Finding fault with Jessie Duarte is not difficult for those with long memories.
Twenty years ago she was forced to quit as Gauteng safety and security MEC, amid allegations that she tried to cover up a car accident where she had been driving without a licence. A year later she was defending fraudster Carl Niehaus. She still does.
One of her in-laws was an adviser to “weekend-special” Des van Rooyen, who lasted four days as finance minister in the heydays of State Gupture. As late as January 18 this year, she said Jacob Zuma would remain president until 2019.
In the ANC’s internal battles, there is no doubt where Duarte’s sympathies lie. Even after Zuma quit as president, she defended his continued participation in ANC NEC meetings because, “it would be foolish for the party not to tap into his organisational wisdom”.
Wisdom? He is the most divisive figure in ANC history. Count the splits that he engendered. Out of office he remains divisive.
On Twitter there have been ad hominem attacks on Duarte. Yet the focus should not be personal. Rather consider the organisation she represents. As deputy secretary-general, she is one of the ANC top six.
Her attempt to exonerate convicted fraudster Tony Yengeni is bizarre. But she is not alone. The ANC collective chose Yengeni to chair a working group on crime and corruption. Why would they do that? Apart from loyalty to ANC comrades, there is another possible reason. The expression, “set a thief to catch a thief”, is easily adapted to accommodate his lies and fraud.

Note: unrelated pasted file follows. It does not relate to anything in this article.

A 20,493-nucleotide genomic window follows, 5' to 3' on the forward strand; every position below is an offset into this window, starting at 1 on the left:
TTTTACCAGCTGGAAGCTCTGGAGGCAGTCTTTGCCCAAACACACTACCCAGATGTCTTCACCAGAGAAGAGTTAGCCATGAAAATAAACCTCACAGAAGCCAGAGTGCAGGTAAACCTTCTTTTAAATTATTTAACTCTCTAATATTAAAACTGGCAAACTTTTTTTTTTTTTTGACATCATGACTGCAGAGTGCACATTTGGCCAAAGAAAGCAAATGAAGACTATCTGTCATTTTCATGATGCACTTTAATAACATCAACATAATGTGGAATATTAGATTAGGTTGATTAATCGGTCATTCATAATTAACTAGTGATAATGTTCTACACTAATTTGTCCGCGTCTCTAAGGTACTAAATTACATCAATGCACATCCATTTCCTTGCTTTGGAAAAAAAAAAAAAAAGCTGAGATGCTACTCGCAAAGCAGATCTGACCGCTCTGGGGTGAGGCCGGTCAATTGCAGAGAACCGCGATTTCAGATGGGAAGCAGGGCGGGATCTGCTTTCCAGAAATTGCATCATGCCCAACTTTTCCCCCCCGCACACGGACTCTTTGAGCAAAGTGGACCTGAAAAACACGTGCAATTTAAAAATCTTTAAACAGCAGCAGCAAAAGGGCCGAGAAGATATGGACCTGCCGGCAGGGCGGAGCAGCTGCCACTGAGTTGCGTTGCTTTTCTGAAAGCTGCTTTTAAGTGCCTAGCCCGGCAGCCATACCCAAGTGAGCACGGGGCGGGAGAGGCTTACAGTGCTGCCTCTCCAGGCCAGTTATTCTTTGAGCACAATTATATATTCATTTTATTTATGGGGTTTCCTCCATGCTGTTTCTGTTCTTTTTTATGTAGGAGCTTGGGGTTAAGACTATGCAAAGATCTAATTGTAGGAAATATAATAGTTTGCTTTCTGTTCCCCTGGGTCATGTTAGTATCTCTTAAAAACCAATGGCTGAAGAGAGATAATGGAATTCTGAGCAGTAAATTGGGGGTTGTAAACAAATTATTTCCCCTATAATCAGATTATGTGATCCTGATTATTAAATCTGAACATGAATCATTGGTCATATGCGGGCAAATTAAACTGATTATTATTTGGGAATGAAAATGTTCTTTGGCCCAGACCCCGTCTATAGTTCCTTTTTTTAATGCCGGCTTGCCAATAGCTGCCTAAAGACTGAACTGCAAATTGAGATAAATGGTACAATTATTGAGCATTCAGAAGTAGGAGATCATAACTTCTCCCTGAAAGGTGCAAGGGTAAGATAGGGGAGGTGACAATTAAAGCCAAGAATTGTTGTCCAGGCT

The ANC has a habit of justifying corruption and deceit. Consider the treatment of former Gauteng health MEC Brian Hlongwa, who bought a R7.2 million house with the people’s money in August 2007. This scandal, which came to the fore again last month, has been known about for a long time.
Yet the Gauteng ANC has kept Hlongwa in senior positions. He is chief whip in the Gauteng Provincial Legislature, where Premier David Makhura has failed to act against him.
Protecting disreputables is part of ANC culture, and is not restricted to Zumaphiles. Then president Thabo Mbeki tried to shield crooked police chief Jackie Selebi. When Niehaus’s shenanigans were exposed in 2009, Gwede Mantashe, who was then secretary-general, was quoted as saying the ANC does not throw loyal cadres who are experiencing difficult times into the garbage bin, but stands by them.
To say the ANC is soft on corruption is an understatement. Some MPs guilty of “Travelgate” fraud were promoted. And there is more than a whiff of scandal about the current top six.
With this background, let us thank Duarte. She is doing a great job. Her consistent attempts to exonerate criminals will help to remind South Africans about one of the main differences between the ANC and other parties.
Corruption is ingrained in the ANC. No hype about a new dawn will change that. They still vote crooks into office. They cannot tell the difference between right and wrong. Law, morality, ethics – all that stuff is a blur to them. They should not be trusted with the people’s money. Never again.